Large-scale victimization due to armed conflicts is more often than not related to acts that constitute international crimes (which for the purpose of this paper refer to war crimes, crimes against humanity and genocide). From the perspective of international criminal law (ICL), due to legal and practical limitations, large-scale victimization will necessarily have to be accounted for selectively, and in small-scale trials. This raises critical issues of legitimacy and representativeness at different levels.
First, at the broadest level, a situation will have to be selected from the universe of potential situations of international concern around the world. Then cases consisting of particular offences and accused within the situation shall be selected. Finally, a selection of the means of evidence by which to investigate and prove those cases will take place.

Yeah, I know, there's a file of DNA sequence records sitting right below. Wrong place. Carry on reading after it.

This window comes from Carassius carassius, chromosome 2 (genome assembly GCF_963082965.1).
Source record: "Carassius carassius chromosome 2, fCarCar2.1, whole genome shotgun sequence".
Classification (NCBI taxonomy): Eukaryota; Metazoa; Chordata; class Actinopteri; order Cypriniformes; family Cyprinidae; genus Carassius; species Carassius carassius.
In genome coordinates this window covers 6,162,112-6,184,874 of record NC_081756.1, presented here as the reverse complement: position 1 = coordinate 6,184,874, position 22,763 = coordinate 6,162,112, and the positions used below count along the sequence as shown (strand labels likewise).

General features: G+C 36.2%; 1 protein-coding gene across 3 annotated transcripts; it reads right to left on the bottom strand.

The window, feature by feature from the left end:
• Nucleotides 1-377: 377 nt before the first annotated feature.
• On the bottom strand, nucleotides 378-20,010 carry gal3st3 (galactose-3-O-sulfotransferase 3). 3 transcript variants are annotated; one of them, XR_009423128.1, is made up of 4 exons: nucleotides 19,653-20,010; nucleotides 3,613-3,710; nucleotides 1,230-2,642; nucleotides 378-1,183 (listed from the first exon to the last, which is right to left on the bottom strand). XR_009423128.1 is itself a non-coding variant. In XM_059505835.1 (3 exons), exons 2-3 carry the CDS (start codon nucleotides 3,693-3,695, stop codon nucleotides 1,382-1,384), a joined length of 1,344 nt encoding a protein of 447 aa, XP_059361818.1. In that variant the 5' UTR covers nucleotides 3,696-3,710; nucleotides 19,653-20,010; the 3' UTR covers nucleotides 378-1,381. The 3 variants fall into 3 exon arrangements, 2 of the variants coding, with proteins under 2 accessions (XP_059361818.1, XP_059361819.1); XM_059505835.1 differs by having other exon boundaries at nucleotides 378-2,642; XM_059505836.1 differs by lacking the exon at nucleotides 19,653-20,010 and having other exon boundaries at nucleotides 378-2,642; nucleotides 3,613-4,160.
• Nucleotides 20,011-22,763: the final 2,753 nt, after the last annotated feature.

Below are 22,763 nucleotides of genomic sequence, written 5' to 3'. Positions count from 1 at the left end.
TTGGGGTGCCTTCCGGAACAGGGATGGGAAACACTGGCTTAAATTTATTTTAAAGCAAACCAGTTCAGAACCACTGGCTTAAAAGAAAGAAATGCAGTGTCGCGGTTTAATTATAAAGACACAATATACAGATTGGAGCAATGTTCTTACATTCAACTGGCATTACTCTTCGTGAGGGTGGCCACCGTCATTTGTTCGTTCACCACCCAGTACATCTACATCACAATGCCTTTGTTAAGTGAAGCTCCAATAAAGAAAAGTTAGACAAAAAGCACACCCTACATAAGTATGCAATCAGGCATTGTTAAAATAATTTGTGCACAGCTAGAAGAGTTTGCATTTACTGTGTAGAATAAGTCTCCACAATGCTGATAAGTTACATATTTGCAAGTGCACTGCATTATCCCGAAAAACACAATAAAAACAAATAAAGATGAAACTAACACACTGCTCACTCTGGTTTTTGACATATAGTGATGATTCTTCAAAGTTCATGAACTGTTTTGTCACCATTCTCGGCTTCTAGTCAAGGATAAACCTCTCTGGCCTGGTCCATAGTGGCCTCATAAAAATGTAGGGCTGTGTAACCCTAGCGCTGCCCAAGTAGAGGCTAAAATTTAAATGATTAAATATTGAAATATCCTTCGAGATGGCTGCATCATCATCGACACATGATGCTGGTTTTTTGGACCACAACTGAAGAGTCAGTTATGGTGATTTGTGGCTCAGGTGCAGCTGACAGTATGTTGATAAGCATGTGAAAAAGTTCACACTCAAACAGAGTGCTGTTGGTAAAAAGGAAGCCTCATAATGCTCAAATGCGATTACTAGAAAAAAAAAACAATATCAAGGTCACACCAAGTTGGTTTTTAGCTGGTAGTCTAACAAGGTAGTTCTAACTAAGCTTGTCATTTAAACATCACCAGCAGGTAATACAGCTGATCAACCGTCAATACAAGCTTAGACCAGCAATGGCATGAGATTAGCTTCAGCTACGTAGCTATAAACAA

Issues specific to each of these levels need to be discussed in order to define the most objective and reliable criteria for selecting (in this order) situations, cases and means of evidence, so as to optimize the representativeness of the proceedings vis-à-vis the broader reality of large-scale victimization. The credibility and legitimacy of international justice will be determined to a large extent by their real or perceived ability to represent in a fair and objective way the realities of large-scale victimization.
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